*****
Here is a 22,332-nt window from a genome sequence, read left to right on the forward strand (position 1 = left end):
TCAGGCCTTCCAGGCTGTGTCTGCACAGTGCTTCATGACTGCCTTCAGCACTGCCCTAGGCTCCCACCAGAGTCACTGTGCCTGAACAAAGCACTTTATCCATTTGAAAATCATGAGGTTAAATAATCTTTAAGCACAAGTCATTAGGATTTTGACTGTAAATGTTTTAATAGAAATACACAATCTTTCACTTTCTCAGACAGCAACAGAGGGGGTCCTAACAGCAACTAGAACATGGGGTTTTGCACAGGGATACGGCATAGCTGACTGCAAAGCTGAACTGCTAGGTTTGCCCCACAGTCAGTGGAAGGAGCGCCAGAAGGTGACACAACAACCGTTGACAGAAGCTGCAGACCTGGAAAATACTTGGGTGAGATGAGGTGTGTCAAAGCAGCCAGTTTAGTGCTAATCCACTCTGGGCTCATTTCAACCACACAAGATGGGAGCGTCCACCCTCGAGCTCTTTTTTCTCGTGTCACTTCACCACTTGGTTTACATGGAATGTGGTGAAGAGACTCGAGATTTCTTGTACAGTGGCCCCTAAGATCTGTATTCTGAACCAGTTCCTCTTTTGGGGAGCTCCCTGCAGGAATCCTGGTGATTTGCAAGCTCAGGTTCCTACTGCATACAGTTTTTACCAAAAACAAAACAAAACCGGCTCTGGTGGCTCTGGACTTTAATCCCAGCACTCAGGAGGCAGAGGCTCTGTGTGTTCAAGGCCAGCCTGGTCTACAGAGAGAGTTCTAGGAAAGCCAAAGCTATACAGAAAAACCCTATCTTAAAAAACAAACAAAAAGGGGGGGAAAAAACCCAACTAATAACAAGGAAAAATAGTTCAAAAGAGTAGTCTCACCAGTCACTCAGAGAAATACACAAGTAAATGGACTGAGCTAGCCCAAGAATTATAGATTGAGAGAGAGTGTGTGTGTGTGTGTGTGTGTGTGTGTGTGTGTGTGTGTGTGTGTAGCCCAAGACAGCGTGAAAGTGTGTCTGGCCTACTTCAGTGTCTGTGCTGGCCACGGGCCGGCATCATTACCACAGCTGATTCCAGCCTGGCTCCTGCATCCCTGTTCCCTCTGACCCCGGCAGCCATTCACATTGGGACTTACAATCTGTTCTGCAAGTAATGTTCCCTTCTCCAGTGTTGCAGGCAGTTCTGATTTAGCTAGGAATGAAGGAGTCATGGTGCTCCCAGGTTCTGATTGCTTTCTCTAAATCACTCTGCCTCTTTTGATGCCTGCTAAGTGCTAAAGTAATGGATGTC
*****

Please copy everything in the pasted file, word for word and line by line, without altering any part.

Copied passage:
Here is a 22,332-nt window from a genome sequence, read left to right on the forward strand (position 1 = left end):
TCAGGCCTTCCAGGCTGTGTCTGCACAGTGCTTCATGACTGCCTTCAGCACTGCCCTAGGCTCCCACCAGAGTCACTGTGCCTGAACAAAGCACTTTATCCATTTGAAAATCATGAGGTTAAATAATCTTTAAGCACAAGTCATTAGGATTTTGACTGTAAATGTTTTAATAGAAATACACAATCTTTCACTTTCTCAGACAGCAACAGAGGGGGTCCTAACAGCAACTAGAACATGGGGTTTTGCACAGGGATACGGCATAGCTGACTGCAAAGCTGAACTGCTAGGTTTGCCCCACAGTCAGTGGAAGGAGCGCCAGAAGGTGACACAACAACCGTTGACAGAAGCTGCAGACCTGGAAAATACTTGGGTGAGATGAGGTGTGTCAAAGCAGCCAGTTTAGTGCTAATCCACTCTGGGCTCATTTCAACCACACAAGATGGGAGCGTCCACCCTCGAGCTCTTTTTTCTCGTGTCACTTCACCACTTGGTTTACATGGAATGTGGTGAAGAGACTCGAGATTTCTTGTACAGTGGCCCCTAAGATCTGTATTCTGAACCAGTTCCTCTTTTGGGGAGCTCCCTGCAGGAATCCTGGTGATTTGCAAGCTCAGGTTCCTACTGCATACAGTTTTTACCAAAAACAAAACAAAACCGGCTCTGGTGGCTCTGGACTTTAATCCCAGCACTCAGGAGGCAGAGGCTCTGTGTGTTCAAGGCCAGCCTGGTCTACAGAGAGAGTTCTAGGAAAGCCAAAGCTATACAGAAAAACCCTATCTTAAAAAACAAACAAAAAGGGGGGGAAAAAACCCAACTAATAACAAGGAAAAATAGTTCAAAAGAGTAGTCTCACCAGTCACTCAGAGAAATACACAAGTAAATGGACTGAGCTAGCCCAAGAATTATAGATTGAGAGAGAGTGTGTGTGTGTGTGTGTGTGTGTGTGTGTGTGTGTGTGTGTGTGTAGCCCAAGACAGCGTGAAAGTGTGTCTGGCCTACTTCAGTGTCTGTGCTGGCCACGGGCCGGCATCATTACCACAGCTGATTCCAGCCTGGCTCCTGCATCCCTGTTCCCTCTGACCCCGGCAGCCATTCACATTGGGACTTACAATCTGTTCTGCAAGTAATGTTCCCTTCTCCAGTGTTGCAGGCAGTTCTGATTTAGCTAGGAATGAAGGAGTCATGGTGCTCCCAGGTTCTGATTGCTTTCTCTAAATCACTCTGCCTCTTTTGATGCCTGCTAAGTGCTAAAGTAATGGATGTC